By E.J. Dionne, Jr.
Mayor Rahm. It will be a hoot. It could even be good for Chicago.
And in a way he has never had to do before, Rahm Emanuel will finally reveal who he really is.
One of the many dramas of a Rahm mayoralty—roll over, Fiorello LaGuardia—will be its status as a controlled (or, perhaps, uncontrolled) experiment in how a brilliant political operative translates campaigning skills into governing achievement. Bill Clinton was an elected official who happened to be one of the country’s smartest consultants. Rahm Emanuel is the go-to adviser who happens to be good at running for office.
But first, a word of warning: All columns about Rahm should carry a consumer advisory. No person in public life has been more assiduous about courting journalists, and he is an aficionado of the column-writing trade.
As President Obama’s chief of staff, Emanuel doubled as an all-purpose assignment editor. (It’s why we all call him Rahm.) He’d approach every columnist with a pitch carefully calibrated to the political leanings of his target. He’d peddle more liberal story lines to liberals and more moderate takes to moderates.
Occasionally, he’d market the same idea to several scribes. When you politely demurred—he offered ideas wholesale, aware he’d never get a 100 percent hit rate—you did so knowing he’d keep selling until his notion turned up somewhere. Every so often (but only when asked) he’d ruefully admit you were the second or third person he’d sought to entice with a particular product line.
He gets away with this because he is, in a certain way, Mr. Transparency. If he’s slick, it’s because he’s unslick. All transactions with him are of the postmodern he-knows-that-you-know-and-you-know-that-he knows-you-know variety. He’s always operational, always trying to move the political needle. Even his well-known love for profanity has helped him build his brand.
He could pull off being sincerely progressive to progressives and sincerely moderate to moderates because—again, like his Comeback Kid mentor—he embodies within himself all the wings of his beloved Democratic Party. One of my favorite (printable) Rahm quotations is his observation that the talk in his home when he was growing up led him to believe that the Democratic Party “was one of the 10 lost tribes of the Jewish faith.” This primordial feeling allows him to understand every kind of Democrat.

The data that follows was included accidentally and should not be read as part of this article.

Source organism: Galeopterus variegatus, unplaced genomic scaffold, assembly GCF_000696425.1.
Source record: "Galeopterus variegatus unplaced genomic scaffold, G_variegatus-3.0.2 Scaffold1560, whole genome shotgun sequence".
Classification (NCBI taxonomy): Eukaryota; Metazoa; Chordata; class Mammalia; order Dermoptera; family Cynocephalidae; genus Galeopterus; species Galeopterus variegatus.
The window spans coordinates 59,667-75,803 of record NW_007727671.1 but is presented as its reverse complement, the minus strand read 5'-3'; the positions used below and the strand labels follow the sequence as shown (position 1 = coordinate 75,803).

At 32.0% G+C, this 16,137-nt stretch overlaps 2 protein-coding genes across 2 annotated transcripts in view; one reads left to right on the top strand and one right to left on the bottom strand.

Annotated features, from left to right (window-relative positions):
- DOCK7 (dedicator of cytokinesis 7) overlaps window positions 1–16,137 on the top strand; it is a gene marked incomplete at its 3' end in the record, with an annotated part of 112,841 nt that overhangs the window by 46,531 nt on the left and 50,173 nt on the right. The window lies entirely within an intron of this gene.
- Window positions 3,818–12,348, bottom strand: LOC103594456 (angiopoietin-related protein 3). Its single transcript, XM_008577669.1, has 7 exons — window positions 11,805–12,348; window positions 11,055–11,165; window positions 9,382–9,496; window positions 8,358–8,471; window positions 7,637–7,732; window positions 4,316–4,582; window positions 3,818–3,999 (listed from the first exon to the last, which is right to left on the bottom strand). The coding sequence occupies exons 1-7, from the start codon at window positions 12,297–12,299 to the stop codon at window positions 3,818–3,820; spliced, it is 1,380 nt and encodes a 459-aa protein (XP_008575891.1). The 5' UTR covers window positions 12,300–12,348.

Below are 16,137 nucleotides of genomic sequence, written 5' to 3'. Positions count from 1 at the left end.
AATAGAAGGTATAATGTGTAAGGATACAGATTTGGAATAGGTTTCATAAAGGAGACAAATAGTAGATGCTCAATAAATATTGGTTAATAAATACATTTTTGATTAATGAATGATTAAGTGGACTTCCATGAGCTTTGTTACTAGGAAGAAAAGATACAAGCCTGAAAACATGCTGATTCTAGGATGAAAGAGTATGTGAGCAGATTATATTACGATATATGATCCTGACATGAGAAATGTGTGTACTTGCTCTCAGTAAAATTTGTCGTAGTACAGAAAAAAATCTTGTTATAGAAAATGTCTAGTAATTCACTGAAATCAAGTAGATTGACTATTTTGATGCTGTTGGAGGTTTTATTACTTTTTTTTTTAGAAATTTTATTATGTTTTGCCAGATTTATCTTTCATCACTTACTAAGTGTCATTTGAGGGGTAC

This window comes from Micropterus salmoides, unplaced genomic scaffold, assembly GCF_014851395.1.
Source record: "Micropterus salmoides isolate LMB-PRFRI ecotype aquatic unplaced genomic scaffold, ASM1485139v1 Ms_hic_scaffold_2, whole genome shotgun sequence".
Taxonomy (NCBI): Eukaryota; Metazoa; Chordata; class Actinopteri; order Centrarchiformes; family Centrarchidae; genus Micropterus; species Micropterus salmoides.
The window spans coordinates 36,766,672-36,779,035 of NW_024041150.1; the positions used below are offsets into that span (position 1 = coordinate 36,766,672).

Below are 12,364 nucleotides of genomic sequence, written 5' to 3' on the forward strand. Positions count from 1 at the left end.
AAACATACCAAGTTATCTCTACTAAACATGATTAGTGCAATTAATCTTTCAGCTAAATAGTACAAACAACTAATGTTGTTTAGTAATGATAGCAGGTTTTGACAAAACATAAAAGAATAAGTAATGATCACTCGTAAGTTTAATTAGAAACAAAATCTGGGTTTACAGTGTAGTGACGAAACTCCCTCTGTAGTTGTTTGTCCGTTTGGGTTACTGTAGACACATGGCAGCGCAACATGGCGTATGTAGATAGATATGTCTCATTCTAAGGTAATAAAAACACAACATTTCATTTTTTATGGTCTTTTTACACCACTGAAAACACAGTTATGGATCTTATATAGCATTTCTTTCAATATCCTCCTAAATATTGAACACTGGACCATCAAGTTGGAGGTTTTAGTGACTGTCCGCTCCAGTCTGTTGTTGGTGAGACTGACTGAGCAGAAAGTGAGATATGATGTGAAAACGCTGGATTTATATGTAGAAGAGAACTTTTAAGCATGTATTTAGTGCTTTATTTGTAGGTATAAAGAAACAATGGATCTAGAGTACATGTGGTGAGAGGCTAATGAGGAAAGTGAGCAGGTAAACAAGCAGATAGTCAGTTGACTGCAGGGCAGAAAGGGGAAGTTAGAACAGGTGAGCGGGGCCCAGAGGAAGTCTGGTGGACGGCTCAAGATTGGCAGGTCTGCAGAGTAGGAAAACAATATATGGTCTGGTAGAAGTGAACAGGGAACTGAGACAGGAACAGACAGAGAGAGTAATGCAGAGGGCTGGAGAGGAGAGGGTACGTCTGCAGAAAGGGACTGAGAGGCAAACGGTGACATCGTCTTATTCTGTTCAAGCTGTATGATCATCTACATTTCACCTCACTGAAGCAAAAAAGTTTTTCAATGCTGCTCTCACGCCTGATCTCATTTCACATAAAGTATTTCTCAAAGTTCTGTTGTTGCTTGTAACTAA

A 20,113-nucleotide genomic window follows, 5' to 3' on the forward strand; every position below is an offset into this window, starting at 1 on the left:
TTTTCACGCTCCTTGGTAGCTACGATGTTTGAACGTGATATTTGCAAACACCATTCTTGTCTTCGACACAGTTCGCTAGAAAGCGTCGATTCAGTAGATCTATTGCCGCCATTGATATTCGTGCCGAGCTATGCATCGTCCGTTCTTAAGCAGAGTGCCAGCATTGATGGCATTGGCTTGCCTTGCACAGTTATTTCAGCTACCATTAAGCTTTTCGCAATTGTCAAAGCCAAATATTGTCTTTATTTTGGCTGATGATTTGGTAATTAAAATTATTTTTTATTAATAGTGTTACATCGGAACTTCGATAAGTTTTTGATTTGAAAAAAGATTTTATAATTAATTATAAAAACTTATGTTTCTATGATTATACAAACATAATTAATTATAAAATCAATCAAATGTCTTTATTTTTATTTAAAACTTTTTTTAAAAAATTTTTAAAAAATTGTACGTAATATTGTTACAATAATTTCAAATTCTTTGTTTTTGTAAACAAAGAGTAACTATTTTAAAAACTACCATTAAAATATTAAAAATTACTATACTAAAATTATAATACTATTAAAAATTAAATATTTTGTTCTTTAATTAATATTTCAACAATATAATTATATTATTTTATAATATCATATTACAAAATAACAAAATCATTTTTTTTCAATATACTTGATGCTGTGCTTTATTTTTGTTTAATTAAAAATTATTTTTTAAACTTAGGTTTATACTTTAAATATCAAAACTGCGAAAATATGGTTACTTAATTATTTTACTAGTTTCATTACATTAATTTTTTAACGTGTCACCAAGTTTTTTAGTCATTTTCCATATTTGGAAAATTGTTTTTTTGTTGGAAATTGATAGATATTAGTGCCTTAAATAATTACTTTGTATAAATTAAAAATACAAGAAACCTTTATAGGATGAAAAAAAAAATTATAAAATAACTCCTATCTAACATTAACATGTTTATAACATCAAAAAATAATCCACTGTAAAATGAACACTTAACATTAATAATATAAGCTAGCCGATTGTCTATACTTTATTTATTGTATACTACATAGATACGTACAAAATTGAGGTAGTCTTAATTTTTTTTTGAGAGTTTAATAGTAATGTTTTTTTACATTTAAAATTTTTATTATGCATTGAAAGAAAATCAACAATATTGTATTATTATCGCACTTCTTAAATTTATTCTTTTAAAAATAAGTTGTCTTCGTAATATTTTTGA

Many assume he is more New Democrat than liberal because of his advocacy during the Clinton years of welfare reform, NAFTA and a tough approach to crime. He was more ready to compromise on health care than Obama was. And, yes, his mayoral campaign was more like a venture capital fund, a juggernaut financed by big contributions from some of the country’s richest people.
But there’s nothing illiberal about being against crime, and Emanuel has consistently emphasized the toll of street violence on the poor, a theme he struck again in his victory speech Tuesday. He understands the value of a certain amount of populism. He’s been obsessed with the things government can do to lift up a struggling middle class, to help poor kids achieve in school, to give everyone a shot at college, and to offer low-income people chances to build some wealth. He argued passionately for bailing out the auto industry.
But in this mix of positions, the exact location of Emanuel’s political heart has remained obscure. He has never tried to be all things to all people, but he has succeeded in being many things to many people—precisely why his press is so good and why he won Tuesday.
As mayor, he’ll be forced to resolve some of the mystery that surrounds him: in the programs he cuts, expands or creates; in the taxes he raises—tax cuts aren’t an option, given Chicago’s deficits; and in how he deals with his city’s public employee unions. (Hint to Rahm: Model how a Democrat can deal effectively with unions without joining your Republican neighbor in Wisconsin in trying to break them.)
In most of the jobs he’s had so far, Rahm was advancing the positions of towering bosses (Clinton and Obama) or the political interests of his Democratic colleagues in the House of Representatives. Now, he will be the star and not simply the producer-director-publicist. My bet, like Chicago’s, is that he can pull this off. What I’m certain of is that he, like his Hollywood agent brother, will put on a show worthy of HBO’s attention.
E.J. Dionne’s e-mail address is ejdionne(at)washpost.com.
© 2011, Washington Post Writers Group